Race & Identity
The One Forgotten Message Behind The Jussie Smollett Saga
Violence against Black LGBTQ people is real.
When allegations of Jussie Smollett’s staged assault first hit the news cycle, it seemed like a far-fetched scenario to many people. Supposedly while out in the middle of the night, Smollett was accosted by men, who targeted him for his race and sexuality. While we know his story has allegedly been fabricated, many members of the LGBTQ community know that being abused by random people isn’t a stretch.
I’m a queer, Black woman, and although I present femme, I’ve been called a "dyke" in public. I’ve experienced men approaching me and my partner for sex. I have several other stories, but I am thankful the harassment I’ve experienced because of my sexuality has been verbal. However, there are countless other LGBTQ people who are not as lucky.
LGBTQ people are a historically oppressed group and the hatred we experience isn’t going away despite several legal wins. In fact, it’s getting worse. A study performed by the The National Coalition of Anti-Violence Programs (NCAVP) found hate-fueled homicides have risen by 86 percent since 2016. People of color made up 71 percent of these deaths. The majority of victims included in that figure were Black. Smollett is 36 years old, just a year older than the 18 to 35-year-old age group — the primary targets in these crimes. Although his story is suspected to be a hoax, there are scores of other men who have experienced unspeakable violence related to their sexuality.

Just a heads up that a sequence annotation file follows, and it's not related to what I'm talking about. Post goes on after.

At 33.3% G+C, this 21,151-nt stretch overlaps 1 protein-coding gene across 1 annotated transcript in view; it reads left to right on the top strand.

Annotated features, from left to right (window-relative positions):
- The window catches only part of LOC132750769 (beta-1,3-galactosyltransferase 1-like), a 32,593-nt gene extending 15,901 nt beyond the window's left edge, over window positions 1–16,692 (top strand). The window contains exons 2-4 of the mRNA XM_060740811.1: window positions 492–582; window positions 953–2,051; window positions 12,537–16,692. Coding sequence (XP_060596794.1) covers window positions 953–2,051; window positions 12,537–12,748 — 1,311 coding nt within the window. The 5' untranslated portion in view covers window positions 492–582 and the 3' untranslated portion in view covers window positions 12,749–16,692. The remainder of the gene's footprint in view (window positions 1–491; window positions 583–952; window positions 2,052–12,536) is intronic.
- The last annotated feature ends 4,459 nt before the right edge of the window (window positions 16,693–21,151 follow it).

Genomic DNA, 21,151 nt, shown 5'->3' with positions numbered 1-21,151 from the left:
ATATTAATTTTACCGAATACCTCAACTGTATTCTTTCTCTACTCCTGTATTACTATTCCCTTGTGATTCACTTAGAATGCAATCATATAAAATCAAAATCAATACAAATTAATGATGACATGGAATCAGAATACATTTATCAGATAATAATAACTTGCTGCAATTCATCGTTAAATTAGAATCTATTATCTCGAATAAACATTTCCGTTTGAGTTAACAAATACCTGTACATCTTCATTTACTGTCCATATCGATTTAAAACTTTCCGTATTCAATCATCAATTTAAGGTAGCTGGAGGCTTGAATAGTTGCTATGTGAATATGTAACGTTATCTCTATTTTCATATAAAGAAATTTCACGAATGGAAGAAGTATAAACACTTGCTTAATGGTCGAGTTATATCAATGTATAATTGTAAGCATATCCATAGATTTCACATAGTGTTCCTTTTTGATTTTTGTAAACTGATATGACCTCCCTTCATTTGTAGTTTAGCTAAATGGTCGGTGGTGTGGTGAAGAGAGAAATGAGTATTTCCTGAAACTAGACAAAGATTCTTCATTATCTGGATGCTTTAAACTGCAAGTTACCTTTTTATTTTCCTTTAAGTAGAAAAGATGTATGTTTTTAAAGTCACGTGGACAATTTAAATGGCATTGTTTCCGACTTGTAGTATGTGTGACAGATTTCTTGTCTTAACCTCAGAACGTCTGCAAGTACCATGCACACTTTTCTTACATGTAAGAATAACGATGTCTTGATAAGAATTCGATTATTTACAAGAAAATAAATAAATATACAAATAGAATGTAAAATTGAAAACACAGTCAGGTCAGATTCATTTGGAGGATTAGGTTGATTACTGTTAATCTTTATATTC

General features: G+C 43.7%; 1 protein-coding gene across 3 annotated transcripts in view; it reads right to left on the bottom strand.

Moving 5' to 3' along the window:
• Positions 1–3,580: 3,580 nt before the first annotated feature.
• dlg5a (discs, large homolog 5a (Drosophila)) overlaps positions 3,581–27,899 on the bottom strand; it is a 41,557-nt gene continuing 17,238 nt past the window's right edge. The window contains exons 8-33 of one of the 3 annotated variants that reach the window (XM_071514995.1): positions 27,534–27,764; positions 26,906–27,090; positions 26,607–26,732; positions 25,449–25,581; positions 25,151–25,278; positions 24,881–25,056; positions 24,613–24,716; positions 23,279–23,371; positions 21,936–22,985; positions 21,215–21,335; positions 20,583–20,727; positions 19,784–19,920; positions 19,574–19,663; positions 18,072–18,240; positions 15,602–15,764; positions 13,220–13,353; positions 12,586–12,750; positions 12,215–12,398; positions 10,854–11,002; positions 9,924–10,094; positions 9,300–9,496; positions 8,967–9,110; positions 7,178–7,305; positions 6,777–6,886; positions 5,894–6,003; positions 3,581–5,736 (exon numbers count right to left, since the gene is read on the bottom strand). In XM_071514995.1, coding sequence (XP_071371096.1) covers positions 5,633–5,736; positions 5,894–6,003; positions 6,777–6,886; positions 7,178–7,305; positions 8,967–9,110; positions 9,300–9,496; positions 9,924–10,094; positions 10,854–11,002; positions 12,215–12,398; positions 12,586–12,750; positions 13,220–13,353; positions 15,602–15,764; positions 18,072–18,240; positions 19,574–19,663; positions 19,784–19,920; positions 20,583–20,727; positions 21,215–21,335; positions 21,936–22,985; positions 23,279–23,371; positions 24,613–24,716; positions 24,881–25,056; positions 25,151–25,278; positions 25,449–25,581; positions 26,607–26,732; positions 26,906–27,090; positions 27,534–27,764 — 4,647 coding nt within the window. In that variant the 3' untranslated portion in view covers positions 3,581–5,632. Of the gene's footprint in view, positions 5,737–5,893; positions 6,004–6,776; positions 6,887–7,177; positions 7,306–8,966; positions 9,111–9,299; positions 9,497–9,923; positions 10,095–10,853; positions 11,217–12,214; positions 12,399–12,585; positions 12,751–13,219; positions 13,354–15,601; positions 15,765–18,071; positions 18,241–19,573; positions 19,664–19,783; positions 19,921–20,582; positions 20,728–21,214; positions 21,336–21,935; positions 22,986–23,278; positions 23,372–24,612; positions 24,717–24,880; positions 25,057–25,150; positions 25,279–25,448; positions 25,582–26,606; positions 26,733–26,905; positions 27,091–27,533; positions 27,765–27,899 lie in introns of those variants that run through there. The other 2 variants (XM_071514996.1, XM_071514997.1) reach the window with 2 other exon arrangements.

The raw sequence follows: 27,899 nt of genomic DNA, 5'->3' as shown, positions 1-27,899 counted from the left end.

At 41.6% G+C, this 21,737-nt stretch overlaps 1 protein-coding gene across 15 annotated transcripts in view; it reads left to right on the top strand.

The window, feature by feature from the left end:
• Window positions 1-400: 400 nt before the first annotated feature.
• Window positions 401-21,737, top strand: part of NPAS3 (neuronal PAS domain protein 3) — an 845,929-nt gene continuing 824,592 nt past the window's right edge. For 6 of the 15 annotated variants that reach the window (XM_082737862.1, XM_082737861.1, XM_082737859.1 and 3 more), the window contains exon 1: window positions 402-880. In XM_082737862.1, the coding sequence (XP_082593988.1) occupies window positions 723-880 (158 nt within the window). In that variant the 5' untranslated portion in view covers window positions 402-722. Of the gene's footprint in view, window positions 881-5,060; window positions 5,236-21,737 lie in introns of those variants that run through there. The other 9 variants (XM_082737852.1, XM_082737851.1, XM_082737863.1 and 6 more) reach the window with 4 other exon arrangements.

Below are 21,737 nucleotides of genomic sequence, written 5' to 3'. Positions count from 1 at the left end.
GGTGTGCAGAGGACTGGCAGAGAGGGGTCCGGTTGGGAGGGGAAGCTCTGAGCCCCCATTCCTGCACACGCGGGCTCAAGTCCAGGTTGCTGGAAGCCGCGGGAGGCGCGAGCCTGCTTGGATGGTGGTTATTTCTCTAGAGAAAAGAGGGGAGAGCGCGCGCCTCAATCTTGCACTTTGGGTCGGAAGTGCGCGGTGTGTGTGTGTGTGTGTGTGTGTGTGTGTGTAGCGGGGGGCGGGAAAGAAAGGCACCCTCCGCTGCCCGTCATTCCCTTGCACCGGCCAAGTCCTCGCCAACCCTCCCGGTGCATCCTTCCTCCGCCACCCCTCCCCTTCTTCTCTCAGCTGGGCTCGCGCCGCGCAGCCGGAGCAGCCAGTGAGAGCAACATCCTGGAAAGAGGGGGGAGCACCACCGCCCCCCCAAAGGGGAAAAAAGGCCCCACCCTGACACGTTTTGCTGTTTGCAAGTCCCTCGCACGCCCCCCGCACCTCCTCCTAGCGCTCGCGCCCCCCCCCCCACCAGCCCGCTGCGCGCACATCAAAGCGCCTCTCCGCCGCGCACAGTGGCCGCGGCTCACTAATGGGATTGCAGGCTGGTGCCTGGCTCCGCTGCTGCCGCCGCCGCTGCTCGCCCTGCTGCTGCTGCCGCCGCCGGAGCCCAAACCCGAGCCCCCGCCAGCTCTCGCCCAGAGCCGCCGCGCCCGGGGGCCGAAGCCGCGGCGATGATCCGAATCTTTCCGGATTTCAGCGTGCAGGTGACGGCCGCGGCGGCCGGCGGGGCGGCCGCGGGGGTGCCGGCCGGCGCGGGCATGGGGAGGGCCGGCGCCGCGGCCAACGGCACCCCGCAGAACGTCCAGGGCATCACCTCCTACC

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In 2016, Martin Blackwell reportedly doused his girlfriend’s son, Anthony Gooden, and his boyfriend, Marquez Tolbert, with boiling water as they slept, according to WSB-TV, am Atlanta-based news outlet. During the incident, Blackwell allegedly made anti-gay comments.
"Martin pulled me up and said, 'Get out of my house with all that gay,'" Tolbert told reporters. "I couldn't stop screaming.”
Gooden spent two weeks in a coma, and both men had to receive skin grafts for their injuries.
Blackwell wasn’t remorseful when he spoke to investigators, according to Project Q. "They was stuck together like two hot dogs, so I poured a little hot water on them and helped them out," Blackwell told them. "They was stuck like two hot dogs. They'll be alright, it was just a little hot water."
He was later sentenced to 40 years in prison for the crime.
Although this is just one of many examples of gay Black men being subjected to inhumane adversity, they're not the only ones who've suffered the consequence of human ignorance in the form of homophobia. According to a 2018 report from The Human Rights Campaign, 95 of 110 transgender people who have been murdered in the past six years are Black. Black transgender women are also the most vulnerable, representing 69 percent of these victims.
Even though cisgender, queer women have lower assault and murder rates compared to other people in the community, we are still in danger. As HuffPost pointed out, four queer women were murdered in one week in December 2017. Violence against queer women is also often underreported, because their statistics tend to get lumped with other members of the community.
“It’s challenging,” said GLAAD Communications Director Sue Yacka-Bible. “Police often mischaracterize lesbians as friends or roommates, and in those incidences, their identities are obscured. LGBTQ communities are therefore not getting the whole picture of violence against our communities.”
While everyone is following the salacious details of Smollett’s drama, LGBTQ people are being abused and dying at alarming rates. Most of us don’t have money or name-recognition, nor do we receive an outpouring of support when we’re harmed.
Instead of directing energy at Smollett’s situation, check on the LGBTQ folks in your community.
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